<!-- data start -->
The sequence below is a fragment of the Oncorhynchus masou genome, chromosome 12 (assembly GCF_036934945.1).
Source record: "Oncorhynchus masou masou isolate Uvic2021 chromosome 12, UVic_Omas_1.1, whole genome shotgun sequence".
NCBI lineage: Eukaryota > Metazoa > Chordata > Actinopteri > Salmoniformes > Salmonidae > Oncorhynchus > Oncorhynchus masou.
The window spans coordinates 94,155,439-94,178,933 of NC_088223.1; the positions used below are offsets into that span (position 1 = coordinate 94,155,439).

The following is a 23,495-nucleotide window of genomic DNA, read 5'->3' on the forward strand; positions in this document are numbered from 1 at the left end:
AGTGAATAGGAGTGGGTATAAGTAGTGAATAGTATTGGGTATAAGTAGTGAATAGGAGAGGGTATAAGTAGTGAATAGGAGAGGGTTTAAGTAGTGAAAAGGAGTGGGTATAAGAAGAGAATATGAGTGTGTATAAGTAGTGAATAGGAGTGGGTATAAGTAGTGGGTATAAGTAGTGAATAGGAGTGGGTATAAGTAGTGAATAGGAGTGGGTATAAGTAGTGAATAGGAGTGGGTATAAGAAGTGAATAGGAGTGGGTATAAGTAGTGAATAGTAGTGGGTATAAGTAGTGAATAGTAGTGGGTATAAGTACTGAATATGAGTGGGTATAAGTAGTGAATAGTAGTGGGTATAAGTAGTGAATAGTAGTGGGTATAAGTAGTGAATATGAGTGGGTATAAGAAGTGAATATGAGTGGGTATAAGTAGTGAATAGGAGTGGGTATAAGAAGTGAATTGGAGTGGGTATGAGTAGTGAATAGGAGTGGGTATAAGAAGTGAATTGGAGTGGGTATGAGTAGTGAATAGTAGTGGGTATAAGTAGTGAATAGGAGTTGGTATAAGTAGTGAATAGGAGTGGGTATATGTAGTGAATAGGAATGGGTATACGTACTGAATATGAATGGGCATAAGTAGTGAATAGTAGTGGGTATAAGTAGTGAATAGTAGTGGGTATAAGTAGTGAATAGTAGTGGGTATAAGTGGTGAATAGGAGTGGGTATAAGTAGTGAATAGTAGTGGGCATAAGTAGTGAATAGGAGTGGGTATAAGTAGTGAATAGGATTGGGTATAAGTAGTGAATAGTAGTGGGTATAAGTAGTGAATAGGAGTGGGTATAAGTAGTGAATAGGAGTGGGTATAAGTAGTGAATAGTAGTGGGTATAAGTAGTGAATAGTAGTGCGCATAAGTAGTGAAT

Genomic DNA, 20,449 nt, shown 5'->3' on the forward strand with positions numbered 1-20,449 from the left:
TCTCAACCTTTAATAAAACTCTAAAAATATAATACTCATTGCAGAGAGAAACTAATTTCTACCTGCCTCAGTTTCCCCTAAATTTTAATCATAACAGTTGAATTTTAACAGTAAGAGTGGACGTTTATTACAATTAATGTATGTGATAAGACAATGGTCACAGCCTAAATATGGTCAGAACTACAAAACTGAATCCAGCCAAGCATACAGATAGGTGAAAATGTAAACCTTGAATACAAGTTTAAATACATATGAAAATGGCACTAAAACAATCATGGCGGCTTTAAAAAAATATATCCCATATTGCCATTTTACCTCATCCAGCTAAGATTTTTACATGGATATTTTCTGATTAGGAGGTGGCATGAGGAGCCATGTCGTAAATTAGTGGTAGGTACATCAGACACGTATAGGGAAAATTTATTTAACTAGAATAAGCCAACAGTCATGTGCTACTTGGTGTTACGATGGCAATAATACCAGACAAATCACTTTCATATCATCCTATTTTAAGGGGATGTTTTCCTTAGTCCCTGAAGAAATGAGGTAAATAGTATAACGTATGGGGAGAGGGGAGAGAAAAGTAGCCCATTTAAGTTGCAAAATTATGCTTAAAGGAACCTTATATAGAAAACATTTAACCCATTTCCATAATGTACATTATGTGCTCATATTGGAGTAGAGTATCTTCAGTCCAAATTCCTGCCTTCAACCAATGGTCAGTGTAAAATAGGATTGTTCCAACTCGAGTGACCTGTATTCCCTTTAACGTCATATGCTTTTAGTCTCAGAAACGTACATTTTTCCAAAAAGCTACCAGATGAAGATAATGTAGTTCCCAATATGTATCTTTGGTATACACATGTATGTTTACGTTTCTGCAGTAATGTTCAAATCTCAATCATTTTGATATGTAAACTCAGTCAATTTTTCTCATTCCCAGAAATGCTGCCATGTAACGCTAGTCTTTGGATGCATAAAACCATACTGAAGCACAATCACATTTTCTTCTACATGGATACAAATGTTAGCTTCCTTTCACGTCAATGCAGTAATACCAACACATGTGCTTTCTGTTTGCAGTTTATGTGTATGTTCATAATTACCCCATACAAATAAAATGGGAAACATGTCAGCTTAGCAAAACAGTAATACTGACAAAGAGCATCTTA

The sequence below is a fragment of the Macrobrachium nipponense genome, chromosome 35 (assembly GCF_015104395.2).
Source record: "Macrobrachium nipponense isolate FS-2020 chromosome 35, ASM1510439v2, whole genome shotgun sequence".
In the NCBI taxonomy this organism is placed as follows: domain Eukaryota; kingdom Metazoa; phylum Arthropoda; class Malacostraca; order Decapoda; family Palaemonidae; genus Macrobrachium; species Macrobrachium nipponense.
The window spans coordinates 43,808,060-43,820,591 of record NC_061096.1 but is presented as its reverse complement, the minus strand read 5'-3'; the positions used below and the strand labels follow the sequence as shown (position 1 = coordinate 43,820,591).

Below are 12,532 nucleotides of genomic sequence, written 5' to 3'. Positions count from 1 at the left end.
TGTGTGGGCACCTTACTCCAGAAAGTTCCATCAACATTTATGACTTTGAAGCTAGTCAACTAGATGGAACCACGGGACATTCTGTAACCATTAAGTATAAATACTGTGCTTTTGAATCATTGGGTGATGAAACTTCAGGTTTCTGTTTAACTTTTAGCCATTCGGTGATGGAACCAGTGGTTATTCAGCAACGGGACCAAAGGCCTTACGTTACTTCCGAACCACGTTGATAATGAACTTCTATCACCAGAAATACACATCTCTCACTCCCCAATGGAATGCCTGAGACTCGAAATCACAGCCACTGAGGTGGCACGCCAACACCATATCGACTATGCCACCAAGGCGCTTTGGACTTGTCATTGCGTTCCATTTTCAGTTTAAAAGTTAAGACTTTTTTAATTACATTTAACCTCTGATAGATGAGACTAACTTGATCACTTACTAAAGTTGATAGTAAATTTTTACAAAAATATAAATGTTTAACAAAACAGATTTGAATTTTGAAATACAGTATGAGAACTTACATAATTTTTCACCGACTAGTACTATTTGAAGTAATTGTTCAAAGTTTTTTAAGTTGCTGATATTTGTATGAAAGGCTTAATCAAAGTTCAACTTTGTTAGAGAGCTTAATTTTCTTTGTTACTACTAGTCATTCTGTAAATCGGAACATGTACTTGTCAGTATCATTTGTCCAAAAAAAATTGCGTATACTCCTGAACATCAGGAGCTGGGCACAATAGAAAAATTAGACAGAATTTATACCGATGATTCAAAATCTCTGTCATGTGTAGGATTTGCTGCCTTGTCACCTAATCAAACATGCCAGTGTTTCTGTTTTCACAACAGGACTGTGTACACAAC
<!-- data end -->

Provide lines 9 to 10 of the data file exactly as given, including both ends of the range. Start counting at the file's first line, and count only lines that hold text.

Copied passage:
The sequence below is a fragment of the Macrobrachium nipponense genome, chromosome 35 (assembly GCF_015104395.2).
Source record: "Macrobrachium nipponense isolate FS-2020 chromosome 35, ASM1510439v2, whole genome shotgun sequence".